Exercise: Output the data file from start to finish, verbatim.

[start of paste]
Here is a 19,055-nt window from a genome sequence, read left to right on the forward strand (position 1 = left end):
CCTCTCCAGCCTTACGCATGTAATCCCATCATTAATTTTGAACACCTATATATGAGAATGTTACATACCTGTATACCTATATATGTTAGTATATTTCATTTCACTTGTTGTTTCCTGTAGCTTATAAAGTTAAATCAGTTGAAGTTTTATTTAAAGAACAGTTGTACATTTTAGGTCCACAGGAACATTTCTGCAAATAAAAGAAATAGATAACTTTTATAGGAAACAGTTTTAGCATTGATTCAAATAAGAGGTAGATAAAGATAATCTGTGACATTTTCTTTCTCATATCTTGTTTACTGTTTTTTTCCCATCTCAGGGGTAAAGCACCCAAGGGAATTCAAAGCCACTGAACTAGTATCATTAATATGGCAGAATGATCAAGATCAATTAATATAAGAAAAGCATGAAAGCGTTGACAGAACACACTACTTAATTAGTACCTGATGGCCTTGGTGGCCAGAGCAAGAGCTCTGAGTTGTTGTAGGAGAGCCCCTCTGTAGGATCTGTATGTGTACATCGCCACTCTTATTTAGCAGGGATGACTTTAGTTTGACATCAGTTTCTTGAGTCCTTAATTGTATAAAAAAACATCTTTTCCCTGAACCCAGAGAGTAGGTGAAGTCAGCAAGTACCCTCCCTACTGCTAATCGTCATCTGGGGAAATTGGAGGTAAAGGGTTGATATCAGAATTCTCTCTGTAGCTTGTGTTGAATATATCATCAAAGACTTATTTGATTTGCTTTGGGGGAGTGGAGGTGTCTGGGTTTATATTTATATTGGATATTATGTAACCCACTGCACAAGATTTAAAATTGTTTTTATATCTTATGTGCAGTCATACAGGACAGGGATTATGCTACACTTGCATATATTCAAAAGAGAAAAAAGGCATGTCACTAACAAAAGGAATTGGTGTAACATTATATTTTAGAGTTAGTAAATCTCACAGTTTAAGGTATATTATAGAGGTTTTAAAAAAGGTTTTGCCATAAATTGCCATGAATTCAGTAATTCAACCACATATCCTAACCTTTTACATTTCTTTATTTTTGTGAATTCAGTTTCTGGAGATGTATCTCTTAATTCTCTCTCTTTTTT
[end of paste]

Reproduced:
Here is a 19,055-nt window from a genome sequence, read left to right on the forward strand (position 1 = left end):
CCTCTCCAGCCTTACGCATGTAATCCCATCATTAATTTTGAACACCTATATATGAGAATGTTACATACCTGTATACCTATATATGTTAGTATATTTCATTTCACTTGTTGTTTCCTGTAGCTTATAAAGTTAAATCAGTTGAAGTTTTATTTAAAGAACAGTTGTACATTTTAGGTCCACAGGAACATTTCTGCAAATAAAAGAAATAGATAACTTTTATAGGAAACAGTTTTAGCATTGATTCAAATAAGAGGTAGATAAAGATAATCTGTGACATTTTCTTTCTCATATCTTGTTTACTGTTTTTTTCCCATCTCAGGGGTAAAGCACCCAAGGGAATTCAAAGCCACTGAACTAGTATCATTAATATGGCAGAATGATCAAGATCAATTAATATAAGAAAAGCATGAAAGCGTTGACAGAACACACTACTTAATTAGTACCTGATGGCCTTGGTGGCCAGAGCAAGAGCTCTGAGTTGTTGTAGGAGAGCCCCTCTGTAGGATCTGTATGTGTACATCGCCACTCTTATTTAGCAGGGATGACTTTAGTTTGACATCAGTTTCTTGAGTCCTTAATTGTATAAAAAAACATCTTTTCCCTGAACCCAGAGAGTAGGTGAAGTCAGCAAGTACCCTCCCTACTGCTAATCGTCATCTGGGGAAATTGGAGGTAAAGGGTTGATATCAGAATTCTCTCTGTAGCTTGTGTTGAATATATCATCAAAGACTTATTTGATTTGCTTTGGGGGAGTGGAGGTGTCTGGGTTTATATTTATATTGGATATTATGTAACCCACTGCACAAGATTTAAAATTGTTTTTATATCTTATGTGCAGTCATACAGGACAGGGATTATGCTACACTTGCATATATTCAAAAGAGAAAAAAGGCATGTCACTAACAAAAGGAATTGGTGTAACATTATATTTTAGAGTTAGTAAATCTCACAGTTTAAGGTATATTATAGAGGTTTTAAAAAAGGTTTTGCCATAAATTGCCATGAATTCAGTAATTCAACCACATATCCTAACCTTTTACATTTCTTTATTTTTGTGAATTCAGTTTCTGGAGATGTATCTCTTAATTCTCTCTCTTTTTT